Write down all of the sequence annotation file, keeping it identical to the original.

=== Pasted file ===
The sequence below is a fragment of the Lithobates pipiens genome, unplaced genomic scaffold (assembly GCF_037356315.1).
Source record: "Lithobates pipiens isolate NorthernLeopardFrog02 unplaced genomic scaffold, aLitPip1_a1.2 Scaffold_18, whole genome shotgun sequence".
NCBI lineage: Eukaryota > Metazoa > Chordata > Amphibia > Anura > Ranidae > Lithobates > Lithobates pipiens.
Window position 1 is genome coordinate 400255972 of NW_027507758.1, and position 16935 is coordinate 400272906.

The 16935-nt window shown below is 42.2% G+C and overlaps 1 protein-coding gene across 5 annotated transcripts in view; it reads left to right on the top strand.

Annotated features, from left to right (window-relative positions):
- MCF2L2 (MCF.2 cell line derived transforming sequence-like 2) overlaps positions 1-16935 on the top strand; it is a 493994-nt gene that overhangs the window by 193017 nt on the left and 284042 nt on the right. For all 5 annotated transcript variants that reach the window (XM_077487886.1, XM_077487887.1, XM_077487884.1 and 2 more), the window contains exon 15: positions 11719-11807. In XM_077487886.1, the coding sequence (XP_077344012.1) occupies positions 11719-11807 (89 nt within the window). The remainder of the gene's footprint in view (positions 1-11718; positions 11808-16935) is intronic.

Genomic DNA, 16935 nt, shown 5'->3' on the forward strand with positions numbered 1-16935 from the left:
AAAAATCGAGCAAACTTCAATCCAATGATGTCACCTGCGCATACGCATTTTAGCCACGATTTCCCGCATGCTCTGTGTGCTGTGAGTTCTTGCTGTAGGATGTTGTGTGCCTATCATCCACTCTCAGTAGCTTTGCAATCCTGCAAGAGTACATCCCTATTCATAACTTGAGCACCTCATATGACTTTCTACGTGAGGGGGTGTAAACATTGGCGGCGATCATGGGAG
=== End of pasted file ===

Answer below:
The sequence below is a fragment of the Lithobates pipiens genome, unplaced genomic scaffold (assembly GCF_037356315.1).
Source record: "Lithobates pipiens isolate NorthernLeopardFrog02 unplaced genomic scaffold, aLitPip1_a1.2 Scaffold_18, whole genome shotgun sequence".
NCBI lineage: Eukaryota > Metazoa > Chordata > Amphibia > Anura > Ranidae > Lithobates > Lithobates pipiens.
Window position 1 is genome coordinate 400255972 of NW_027507758.1, and position 16935 is coordinate 400272906.

The 16935-nt window shown below is 42.2% G+C and overlaps 1 protein-coding gene across 5 annotated transcripts in view; it reads left to right on the top strand.

Annotated features, from left to right (window-relative positions):
- MCF2L2 (MCF.2 cell line derived transforming sequence-like 2) overlaps positions 1-16935 on the top strand; it is a 493994-nt gene that overhangs the window by 193017 nt on the left and 284042 nt on the right. For all 5 annotated transcript variants that reach the window (XM_077487886.1, XM_077487887.1, XM_077487884.1 and 2 more), the window contains exon 15: positions 11719-11807. In XM_077487886.1, the coding sequence (XP_077344012.1) occupies positions 11719-11807 (89 nt within the window). The remainder of the gene's footprint in view (positions 1-11718; positions 11808-16935) is intronic.

Genomic DNA, 16935 nt, shown 5'->3' on the forward strand with positions numbered 1-16935 from the left:
AAAAATCGAGCAAACTTCAATCCAATGATGTCACCTGCGCATACGCATTTTAGCCACGATTTCCCGCATGCTCTGTGTGCTGTGAGTTCTTGCTGTAGGATGTTGTGTGCCTATCATCCACTCTCAGTAGCTTTGCAATCCTGCAAGAGTACATCCCTATTCATAACTTGAGCACCTCATATGACTTTCTACGTGAGGGGGTGTAAACATTGGCGGCGATCATGGGAG